By Amanda Morrissey, Customer Impact Editing Manager

We’ve all heard the saying, “Less is more.” But is that really true when it comes to a mystery shopping evaluation? Most of our clients have come to expect a good bit of detail from our shoppers, but they also appreciate when that detail is provided in a simple, concise manner. We often ask shoppers to be more concise with their narratives, but it may not always be clear how to do that. Here are some tips!

  1. Try to avoid too much description of what you and your companion do and say. Remember that the evaluation is mostly about the employees of the establishment, and not about you. Rather than saying, “As I pulled into the parking lot, I noticed it was clean and well maintained,” simply say, “The parking lot was clean and well maintained.” They also do not need to know all of your responses to all of the employees’ questions. As an example: Johnny asked how we were doing. We told him we were fine and enjoying our day out. That second sentence is not really needed.
  1. Paraphrase, rather than directly quoting what was said. Usually, paraphrasing will make the point of the conversation clearly. If something unusual or inappropriate is said, a direct quote is good, but in other instances, it is not really necessary.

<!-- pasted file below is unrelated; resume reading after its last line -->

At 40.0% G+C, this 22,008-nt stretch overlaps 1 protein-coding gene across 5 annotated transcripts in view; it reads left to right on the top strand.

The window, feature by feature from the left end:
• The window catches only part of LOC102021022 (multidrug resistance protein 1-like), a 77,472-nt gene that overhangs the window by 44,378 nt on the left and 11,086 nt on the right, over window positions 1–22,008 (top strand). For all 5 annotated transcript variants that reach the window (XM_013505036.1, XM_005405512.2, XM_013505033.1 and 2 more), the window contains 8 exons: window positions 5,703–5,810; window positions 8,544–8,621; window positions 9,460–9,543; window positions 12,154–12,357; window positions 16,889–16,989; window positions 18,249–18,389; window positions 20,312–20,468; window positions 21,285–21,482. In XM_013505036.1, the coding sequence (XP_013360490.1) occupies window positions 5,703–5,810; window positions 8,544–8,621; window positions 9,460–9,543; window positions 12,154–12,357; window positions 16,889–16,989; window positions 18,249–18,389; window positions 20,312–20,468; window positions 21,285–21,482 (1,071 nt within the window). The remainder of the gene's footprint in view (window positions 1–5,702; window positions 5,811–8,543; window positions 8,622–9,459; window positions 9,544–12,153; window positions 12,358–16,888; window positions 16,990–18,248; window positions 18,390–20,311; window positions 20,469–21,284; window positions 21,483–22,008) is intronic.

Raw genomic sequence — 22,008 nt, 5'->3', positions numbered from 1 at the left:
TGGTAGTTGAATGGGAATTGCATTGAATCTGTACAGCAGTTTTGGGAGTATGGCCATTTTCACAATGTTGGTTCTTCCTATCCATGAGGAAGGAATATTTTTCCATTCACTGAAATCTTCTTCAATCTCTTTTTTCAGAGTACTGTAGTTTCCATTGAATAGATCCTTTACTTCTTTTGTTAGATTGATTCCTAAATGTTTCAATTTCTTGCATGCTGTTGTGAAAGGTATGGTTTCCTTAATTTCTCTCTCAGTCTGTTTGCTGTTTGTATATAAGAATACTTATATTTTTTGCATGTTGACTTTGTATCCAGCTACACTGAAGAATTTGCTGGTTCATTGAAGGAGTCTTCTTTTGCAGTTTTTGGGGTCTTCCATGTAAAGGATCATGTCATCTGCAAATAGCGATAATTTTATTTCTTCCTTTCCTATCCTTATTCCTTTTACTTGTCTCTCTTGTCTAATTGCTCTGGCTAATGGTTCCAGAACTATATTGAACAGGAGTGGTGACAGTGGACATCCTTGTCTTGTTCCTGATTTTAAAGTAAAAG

1. Try to combine multiple shorter sentences into one single sentence. As an example, do not use something like this: The restroom was clean. It was stocked with supplies. It smelled fresh. You can combine that into one statement: The restroom was clean, stocked, and smelled fresh. 
  2. Avoid repetition of similar statements/phrases multiple times in the narratives. When talking about the service, it is not necessary to always say that something was delivered “to the table,” or removed “from the table.” Instead of, “The entrees were promptly delivered to the table,” you can simply write, “The entrees were promptly delivered.” It should be clear they came to the table. Similarly, avoid writing something like this: The menus were clean. The silverware was clean. The glasses were spotless and clean. Instead, that can be a single sentence: The menus, silverware, and glasses were clean. Instead of something like this: Paige answered the phone on the second ring. She answered with the proper greeting. She gave her name. You can use something like this: Paige answered the phone on the second ring, with the proper greeting, and gave her name.

These are just a few of the ways you can keep your comments more simple and concise in your surveys. Our clients appreciate surveys with great details that get right to the point. What other tips and tricks to you use to ensure that you are keeping your comments short and simple? Please share with us!